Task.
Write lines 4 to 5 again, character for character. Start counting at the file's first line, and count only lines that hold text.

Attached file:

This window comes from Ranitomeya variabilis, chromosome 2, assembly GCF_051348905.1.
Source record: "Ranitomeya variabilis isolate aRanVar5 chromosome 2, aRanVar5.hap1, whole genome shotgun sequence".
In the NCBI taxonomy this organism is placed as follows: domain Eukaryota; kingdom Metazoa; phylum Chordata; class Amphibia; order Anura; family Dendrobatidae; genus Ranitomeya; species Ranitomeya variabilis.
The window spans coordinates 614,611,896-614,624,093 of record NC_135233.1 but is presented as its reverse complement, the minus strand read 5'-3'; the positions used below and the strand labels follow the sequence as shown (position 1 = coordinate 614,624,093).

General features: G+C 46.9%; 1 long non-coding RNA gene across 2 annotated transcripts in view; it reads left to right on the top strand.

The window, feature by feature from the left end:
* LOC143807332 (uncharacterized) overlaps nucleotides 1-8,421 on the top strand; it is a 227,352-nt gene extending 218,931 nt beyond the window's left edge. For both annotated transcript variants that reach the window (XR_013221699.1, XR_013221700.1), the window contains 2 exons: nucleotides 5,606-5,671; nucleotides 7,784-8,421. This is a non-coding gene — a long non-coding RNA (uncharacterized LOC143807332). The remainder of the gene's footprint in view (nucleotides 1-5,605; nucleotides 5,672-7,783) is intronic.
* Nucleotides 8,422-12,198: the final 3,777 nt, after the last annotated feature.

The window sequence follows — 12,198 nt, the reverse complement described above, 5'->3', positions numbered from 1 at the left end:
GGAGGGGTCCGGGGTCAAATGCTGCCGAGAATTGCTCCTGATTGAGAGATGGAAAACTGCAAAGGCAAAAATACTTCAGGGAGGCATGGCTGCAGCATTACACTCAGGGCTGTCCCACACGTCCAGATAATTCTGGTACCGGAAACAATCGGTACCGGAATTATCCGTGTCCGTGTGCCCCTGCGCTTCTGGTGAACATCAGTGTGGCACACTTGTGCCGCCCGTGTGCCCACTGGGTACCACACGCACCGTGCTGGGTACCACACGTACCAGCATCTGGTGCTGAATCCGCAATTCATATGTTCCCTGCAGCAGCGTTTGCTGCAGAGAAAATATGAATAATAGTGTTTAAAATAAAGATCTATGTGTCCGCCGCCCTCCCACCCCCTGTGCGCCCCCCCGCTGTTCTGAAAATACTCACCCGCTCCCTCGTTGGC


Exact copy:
The window spans coordinates 614,611,896-614,624,093 of record NC_135233.1 but is presented as its reverse complement, the minus strand read 5'-3'; the positions used below and the strand labels follow the sequence as shown (position 1 = coordinate 614,624,093).

General features: G+C 46.9%; 1 long non-coding RNA gene across 2 annotated transcripts in view; it reads left to right on the top strand.